11. 11. SOCIAL/HUMAN POTENTIAL AS ADAPTIVE CAPACITY • Despite suffering from socio- economic disadvantages, women are already responding to climate change. • They are actively involved in agriculture, energy, and water supplies, forest use.  Women have expertise in adaptation – seed management, local knowledge.  Scale-up is needed in in order that greater economic benefits from their labor can be generated Mairi Beautyman
    12. 12. SOCIAL VULNERABILITY Exposure to natural disaster Social Susceptibility Social Resilience Fe m ale -he ad ati on ed duc ho lev el e us te e ho qua ld Ade Sub stan dard hous eing i ng Nation h well-b Healt (Individual, atus Low health st Strength of so Household or cial capital ea s Community) e ar Econ ron omic er p well- disast in g bein g g in l l-be Adeq L ivin c we uate o mi level con s of ho el of e us ing lev Low Measure of social vulnerabilityConstruct of Social Vulnerability developed by Asha Kambon, 2005
    13. 13. MAJOR THREATS TO SUSTAINED GROWTH Asia-Pacific – Pollution, Resource Inequality and Climate Change Pacific SIDS – Climate Change, Food Security Caribbean SIDS – Likely to spend 20% of GDP coping with climate change Latin America – Inequality (UNECLAC, 2010) Africa – health and environmental related inequalities Europe and the CIS – Poor Infrastructure and Dire Environmental Situation Arab States – Legacies of Dutch Disease, Declining energy reserves and food insecurity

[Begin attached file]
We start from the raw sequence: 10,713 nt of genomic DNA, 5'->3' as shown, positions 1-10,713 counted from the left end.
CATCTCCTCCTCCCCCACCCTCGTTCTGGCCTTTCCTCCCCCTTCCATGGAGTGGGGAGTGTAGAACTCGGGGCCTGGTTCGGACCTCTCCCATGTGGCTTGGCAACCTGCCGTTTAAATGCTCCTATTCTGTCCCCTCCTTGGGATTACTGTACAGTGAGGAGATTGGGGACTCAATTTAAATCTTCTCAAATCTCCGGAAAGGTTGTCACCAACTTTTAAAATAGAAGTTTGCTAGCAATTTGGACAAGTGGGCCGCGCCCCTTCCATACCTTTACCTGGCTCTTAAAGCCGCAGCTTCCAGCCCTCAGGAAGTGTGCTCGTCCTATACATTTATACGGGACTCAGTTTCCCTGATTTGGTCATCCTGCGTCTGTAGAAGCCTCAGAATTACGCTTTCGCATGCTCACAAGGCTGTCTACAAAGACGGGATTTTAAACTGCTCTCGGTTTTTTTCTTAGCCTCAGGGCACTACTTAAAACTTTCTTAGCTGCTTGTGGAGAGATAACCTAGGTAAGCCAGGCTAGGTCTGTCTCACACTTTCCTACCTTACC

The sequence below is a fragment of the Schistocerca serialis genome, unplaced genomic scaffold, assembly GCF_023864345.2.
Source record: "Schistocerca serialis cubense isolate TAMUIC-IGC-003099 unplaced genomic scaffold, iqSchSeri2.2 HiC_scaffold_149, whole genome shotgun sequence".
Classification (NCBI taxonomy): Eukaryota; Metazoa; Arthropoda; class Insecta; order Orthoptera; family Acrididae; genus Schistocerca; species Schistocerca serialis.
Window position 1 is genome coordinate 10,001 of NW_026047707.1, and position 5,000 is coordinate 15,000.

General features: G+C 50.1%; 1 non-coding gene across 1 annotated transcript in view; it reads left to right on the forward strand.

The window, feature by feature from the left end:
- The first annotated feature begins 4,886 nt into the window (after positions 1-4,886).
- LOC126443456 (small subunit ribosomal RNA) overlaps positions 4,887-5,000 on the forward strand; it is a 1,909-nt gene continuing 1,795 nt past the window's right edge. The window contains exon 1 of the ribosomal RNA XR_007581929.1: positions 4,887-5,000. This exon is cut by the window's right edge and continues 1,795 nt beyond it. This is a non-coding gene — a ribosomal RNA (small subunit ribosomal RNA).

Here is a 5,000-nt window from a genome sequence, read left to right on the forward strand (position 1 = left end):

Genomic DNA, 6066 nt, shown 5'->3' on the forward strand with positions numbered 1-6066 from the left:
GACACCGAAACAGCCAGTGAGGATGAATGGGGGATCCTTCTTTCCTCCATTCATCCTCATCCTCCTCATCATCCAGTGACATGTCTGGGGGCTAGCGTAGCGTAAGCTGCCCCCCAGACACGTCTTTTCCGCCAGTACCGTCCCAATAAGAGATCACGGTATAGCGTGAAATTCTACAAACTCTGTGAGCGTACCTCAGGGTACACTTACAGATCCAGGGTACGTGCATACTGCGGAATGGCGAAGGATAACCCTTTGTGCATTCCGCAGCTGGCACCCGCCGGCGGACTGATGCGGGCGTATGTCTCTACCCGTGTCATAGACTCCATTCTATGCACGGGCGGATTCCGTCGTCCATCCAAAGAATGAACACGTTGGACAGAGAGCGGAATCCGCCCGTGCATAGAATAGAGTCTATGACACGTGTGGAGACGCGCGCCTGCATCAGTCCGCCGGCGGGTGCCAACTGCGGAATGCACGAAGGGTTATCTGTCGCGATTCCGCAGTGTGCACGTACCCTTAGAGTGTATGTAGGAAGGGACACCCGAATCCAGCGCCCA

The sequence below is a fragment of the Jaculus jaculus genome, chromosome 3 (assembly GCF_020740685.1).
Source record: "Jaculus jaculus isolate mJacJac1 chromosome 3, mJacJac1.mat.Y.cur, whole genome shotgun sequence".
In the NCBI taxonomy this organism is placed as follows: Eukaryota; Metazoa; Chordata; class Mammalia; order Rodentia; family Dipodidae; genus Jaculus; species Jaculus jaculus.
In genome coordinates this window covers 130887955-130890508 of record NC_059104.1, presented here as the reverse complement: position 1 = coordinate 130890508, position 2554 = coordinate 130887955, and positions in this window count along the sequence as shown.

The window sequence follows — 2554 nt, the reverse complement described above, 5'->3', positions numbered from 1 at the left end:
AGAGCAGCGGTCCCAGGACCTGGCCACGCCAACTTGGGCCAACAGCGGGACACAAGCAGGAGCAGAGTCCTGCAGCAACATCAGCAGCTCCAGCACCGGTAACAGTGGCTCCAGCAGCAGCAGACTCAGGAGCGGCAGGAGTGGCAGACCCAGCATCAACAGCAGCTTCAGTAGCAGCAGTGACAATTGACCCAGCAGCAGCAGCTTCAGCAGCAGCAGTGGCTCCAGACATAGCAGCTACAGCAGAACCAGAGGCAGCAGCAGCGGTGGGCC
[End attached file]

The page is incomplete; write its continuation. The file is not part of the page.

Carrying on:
15. 15. NEW SUSTAINABILITY NARRATIVE -WHERE AND HOW COULD THE PIECES FIT Development Drivers: Resource Wealth, Resource Quality, Open Economies (PICTS), Climate Vulnerability and Change, Social Inequity Inputs: Ecological Diversity, Strategic Public Policy, Partnerships, Finance and Investment Enablers: Adaptive Policymaking, Anticipatory Governance, Co-benefits Strategies, Innovation, Technology Conditions for Sustainability: Decent Work, Systems Resilience, Adaptive Capacity, Economic & Environmental Governance
    16. 16. GENDER AND ADAPTIVE CAPACITY “The prevailing lack of equal rights of women to land, irrigation water, and access to education renders them especially vulnerable in a future with anticipated increases in pressure on these resources. Women, therefore, may often have a lower adaptive capacity arising from prevailing social inequalities and are ascribed social and economic roles that lead to increased hardship (e.g., through reduced food security or shortage of water resources).” Development and Climate Change: A Strategic Framework for the World Bank Group 2009 from Mariama Williams, 2011
    17. 17. WOMEN’S CRITICAL ROLE NOT MAXIMIZEDCountry Primary writer(s) MG PG MP PP DVG MEG PEG DPpAfghanistan Afghan government, UN, NGOs Y N Y Y Y Y N YBangladesh Ministry of the Environment and Forest Y Y Y Y Y Y N YBhutan National Environment Commission Y N Y Y Y N N YBurundi Ministry for Land Management, Tourism and the Environment Y Y Y Y N N N YCambodia Ministry of the Environment N N Y Y Y N N NCKiribati Ministry of the Environment, Land and Agricultural N N Y N Y N N N DevelopmentLaos National Environment Committee N N Y N Y Y N NCMaldives Ministry of the Environment, Energy and Water Y N Y N Y N N YSamoa Ministry of Natural Resources, Environment and Meteorology Y Y N N N N N YSolomon Islands Ministry of Environment, Conservation and Meteorology with Y Y Y N N N N Y contributions from othersTuvalu Ministry of Natural Resources, Environment, Agriculture and Y N Y Y N N N Y LandsVanuatu National Advisory Committee on Climate Change and Ministry Y N Y N N Y Y NC of Infrastructure and Public Utilities Notes: MG (mentions gender); PG (prioritises gender); MP (mentions poverty); PP (prioritises poverty); DVG (defines vulnerable groups); MEG (mentions ethnic groups); PEG (prioritises ethnic groups); DPp (defines participation). Y (Yes); N (No); NC (Not clear); Yns (Yes not specified).